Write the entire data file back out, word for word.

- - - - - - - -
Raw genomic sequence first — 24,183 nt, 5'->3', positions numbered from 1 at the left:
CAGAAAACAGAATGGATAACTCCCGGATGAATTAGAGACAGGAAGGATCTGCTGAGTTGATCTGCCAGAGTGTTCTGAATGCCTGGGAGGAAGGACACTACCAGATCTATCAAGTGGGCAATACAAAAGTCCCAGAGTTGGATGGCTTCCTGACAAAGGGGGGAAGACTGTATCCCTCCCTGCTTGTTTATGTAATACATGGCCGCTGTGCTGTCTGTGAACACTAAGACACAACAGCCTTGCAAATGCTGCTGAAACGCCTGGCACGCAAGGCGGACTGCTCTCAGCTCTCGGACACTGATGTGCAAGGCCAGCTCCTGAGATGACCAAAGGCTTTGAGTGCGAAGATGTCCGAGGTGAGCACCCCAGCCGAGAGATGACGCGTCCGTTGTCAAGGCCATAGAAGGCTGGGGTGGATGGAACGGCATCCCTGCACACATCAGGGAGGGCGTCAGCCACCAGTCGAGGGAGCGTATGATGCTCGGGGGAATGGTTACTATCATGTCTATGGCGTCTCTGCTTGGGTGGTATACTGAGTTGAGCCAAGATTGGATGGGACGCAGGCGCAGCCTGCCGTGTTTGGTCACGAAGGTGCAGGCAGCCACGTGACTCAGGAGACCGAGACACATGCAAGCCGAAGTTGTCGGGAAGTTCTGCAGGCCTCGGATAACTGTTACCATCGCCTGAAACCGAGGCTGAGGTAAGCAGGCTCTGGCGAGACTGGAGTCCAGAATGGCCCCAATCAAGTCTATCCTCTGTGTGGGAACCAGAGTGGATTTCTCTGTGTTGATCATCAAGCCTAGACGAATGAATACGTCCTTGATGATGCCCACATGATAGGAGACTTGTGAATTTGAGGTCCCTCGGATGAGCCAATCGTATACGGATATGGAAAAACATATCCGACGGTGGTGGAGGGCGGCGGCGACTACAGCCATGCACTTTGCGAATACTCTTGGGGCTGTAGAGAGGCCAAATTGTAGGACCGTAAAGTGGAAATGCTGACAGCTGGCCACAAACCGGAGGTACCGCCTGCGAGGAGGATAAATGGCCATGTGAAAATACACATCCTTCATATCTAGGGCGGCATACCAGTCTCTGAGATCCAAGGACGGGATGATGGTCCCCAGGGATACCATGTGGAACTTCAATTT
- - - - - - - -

Raw genomic sequence first — 24,183 nt, 5'->3', positions numbered from 1 at the left:
CAGAAAACAGAATGGATAACTCCCGGATGAATTAGAGACAGGAAGGATCTGCTGAGTTGATCTGCCAGAGTGTTCTGAATGCCTGGGAGGAAGGACACTACCAGATCTATCAAGTGGGCAATACAAAAGTCCCAGAGTTGGATGGCTTCCTGACAAAGGGGGGAAGACTGTATCCCTCCCTGCTTGTTTATGTAATACATGGCCGCTGTGCTGTCTGTGAACACTAAGACACAACAGCCTTGCAAATGCTGCTGAAACGCCTGGCACGCAAGGCGGACTGCTCTCAGCTCTCGGACACTGATGTGCAAGGCCAGCTCCTGAGATGACCAAAGGCTTTGAGTGCGAAGATGTCCGAGGTGAGCACCCCAGCCGAGAGATGACGCGTCCGTTGTCAAGGCCATAGAAGGCTGGGGTGGATGGAACGGCATCCCTGCACACATCAGGGAGGGCGTCAGCCACCAGTCGAGGGAGCGTATGATGCTCGGGGGAATGGTTACTATCATGTCTATGGCGTCTCTGCTTGGGTGGTATACTGAGTTGAGCCAAGATTGGATGGGACGCAGGCGCAGCCTGCCGTGTTTGGTCACGAAGGTGCAGGCAGCCACGTGACTCAGGAGACCGAGACACATGCAAGCCGAAGTTGTCGGGAAGTTCTGCAGGCCTCGGATAACTGTTACCATCGCCTGAAACCGAGGCTGAGGTAAGCAGGCTCTGGCGAGACTGGAGTCCAGAATGGCCCCAATCAAGTCTATCCTCTGTGTGGGAACCAGAGTGGATTTCTCTGTGTTGATCATCAAGCCTAGACGAATGAATACGTCCTTGATGATGCCCACATGATAGGAGACTTGTGAATTTGAGGTCCCTCGGATGAGCCAATCGTATACGGATATGGAAAAACATATCCGACGGTGGTGGAGGGCGGCGGCGACTACAGCCATGCACTTTGCGAATACTCTTGGGGCTGTAGAGAGGCCAAATTGTAGGACCGTAAAGTGGAAATGCTGACAGCTGGCCACAAACCGGAGGTACCGCCTGCGAGGAGGATAAATGGCCATGTGAAAATACACATCCTTCATATCTAGGGCGGCATACCAGTCTCTGAGATCCAAGGACGGGATGATGGTCCCCAGGGATACCATGTGGAACTTCAATTT